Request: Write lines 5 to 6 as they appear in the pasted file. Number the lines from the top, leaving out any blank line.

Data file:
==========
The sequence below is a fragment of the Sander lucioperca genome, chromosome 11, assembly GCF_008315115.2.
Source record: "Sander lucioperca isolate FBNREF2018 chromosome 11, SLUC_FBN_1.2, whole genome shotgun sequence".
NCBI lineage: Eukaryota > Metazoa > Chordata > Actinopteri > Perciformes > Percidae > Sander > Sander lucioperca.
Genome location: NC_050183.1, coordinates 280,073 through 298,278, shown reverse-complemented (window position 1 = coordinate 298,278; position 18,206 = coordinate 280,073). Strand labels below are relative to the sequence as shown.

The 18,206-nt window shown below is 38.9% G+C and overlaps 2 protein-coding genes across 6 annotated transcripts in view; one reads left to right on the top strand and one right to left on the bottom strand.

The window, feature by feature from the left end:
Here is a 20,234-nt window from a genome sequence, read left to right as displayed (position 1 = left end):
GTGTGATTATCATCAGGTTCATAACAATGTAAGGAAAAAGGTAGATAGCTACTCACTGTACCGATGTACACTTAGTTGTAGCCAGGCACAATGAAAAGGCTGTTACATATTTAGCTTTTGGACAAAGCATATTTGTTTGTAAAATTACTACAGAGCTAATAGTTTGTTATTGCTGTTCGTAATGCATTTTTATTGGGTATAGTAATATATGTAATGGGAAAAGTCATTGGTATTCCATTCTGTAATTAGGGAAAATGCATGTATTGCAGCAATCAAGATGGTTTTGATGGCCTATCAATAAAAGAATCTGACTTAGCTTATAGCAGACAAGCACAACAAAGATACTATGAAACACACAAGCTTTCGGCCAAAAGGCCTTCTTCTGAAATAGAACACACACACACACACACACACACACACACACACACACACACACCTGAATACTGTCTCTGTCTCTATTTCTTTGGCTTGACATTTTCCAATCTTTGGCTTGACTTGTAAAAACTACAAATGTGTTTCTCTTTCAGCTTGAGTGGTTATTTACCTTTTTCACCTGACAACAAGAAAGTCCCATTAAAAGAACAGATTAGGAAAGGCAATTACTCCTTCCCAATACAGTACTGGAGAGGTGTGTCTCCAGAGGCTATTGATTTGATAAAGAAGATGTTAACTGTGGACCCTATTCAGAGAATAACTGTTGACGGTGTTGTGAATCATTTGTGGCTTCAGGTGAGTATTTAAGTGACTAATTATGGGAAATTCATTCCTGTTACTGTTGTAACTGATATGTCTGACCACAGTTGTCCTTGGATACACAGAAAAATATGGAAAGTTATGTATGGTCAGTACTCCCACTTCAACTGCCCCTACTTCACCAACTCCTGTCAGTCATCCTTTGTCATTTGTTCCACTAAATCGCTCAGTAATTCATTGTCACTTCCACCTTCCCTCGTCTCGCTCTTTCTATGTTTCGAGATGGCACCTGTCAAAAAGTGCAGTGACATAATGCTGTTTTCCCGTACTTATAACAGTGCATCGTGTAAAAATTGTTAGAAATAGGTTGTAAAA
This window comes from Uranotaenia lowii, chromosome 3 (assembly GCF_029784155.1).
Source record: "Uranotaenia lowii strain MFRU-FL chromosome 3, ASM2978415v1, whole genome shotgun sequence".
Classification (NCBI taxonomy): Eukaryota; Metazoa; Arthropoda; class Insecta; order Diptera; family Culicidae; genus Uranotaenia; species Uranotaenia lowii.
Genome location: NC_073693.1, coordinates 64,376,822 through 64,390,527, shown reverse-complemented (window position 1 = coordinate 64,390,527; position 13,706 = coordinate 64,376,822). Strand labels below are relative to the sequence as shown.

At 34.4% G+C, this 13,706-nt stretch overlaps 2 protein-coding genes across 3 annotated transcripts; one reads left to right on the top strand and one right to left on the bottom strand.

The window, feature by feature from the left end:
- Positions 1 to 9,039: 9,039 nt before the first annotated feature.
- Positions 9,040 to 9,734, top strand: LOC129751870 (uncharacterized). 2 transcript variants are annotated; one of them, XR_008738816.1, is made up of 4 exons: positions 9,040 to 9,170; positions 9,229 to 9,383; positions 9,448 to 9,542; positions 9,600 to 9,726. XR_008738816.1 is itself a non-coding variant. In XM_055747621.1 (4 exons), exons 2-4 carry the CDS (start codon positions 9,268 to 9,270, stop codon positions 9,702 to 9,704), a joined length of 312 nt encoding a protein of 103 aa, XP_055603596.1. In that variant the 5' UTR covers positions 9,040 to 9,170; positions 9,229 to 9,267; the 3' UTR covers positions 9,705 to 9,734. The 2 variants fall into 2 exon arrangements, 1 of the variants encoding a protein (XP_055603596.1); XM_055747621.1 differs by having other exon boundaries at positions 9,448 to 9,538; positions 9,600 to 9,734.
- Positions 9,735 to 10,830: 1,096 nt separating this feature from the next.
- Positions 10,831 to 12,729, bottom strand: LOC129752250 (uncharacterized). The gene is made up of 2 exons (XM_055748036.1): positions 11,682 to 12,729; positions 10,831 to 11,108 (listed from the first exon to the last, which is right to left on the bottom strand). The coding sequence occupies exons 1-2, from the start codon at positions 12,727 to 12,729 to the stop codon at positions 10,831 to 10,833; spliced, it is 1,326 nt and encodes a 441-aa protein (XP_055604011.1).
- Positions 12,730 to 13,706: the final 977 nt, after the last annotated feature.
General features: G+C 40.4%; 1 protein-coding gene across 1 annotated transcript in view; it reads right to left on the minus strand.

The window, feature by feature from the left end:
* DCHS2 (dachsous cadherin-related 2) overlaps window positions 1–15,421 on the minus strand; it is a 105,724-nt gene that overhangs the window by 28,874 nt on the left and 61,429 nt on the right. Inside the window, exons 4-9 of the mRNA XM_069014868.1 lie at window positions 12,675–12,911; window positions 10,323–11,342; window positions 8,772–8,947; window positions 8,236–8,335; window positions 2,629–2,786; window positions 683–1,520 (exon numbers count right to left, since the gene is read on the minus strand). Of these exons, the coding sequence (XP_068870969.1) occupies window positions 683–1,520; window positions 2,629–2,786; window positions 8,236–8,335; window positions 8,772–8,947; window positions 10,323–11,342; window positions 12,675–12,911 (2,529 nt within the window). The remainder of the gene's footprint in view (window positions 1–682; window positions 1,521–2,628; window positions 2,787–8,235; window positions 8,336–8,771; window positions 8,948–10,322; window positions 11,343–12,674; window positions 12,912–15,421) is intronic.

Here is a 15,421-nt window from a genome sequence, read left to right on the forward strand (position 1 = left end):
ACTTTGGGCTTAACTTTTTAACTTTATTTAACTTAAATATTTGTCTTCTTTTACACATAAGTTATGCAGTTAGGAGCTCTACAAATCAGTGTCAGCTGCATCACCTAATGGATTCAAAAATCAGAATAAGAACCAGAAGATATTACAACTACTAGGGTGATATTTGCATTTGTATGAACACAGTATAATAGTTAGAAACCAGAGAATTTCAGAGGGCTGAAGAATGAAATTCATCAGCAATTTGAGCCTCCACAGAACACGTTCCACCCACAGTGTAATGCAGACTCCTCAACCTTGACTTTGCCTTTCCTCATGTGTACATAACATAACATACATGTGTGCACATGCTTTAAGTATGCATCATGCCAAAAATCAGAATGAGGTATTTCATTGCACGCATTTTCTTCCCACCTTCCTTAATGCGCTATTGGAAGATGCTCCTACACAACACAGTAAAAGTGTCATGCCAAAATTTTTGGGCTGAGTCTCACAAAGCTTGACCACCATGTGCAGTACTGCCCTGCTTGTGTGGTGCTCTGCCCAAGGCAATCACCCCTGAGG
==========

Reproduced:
The 18,206-nt window shown below is 38.9% G+C and overlaps 2 protein-coding genes across 6 annotated transcripts in view; one reads left to right on the top strand and one right to left on the bottom strand.

The window, feature by feature from the left end: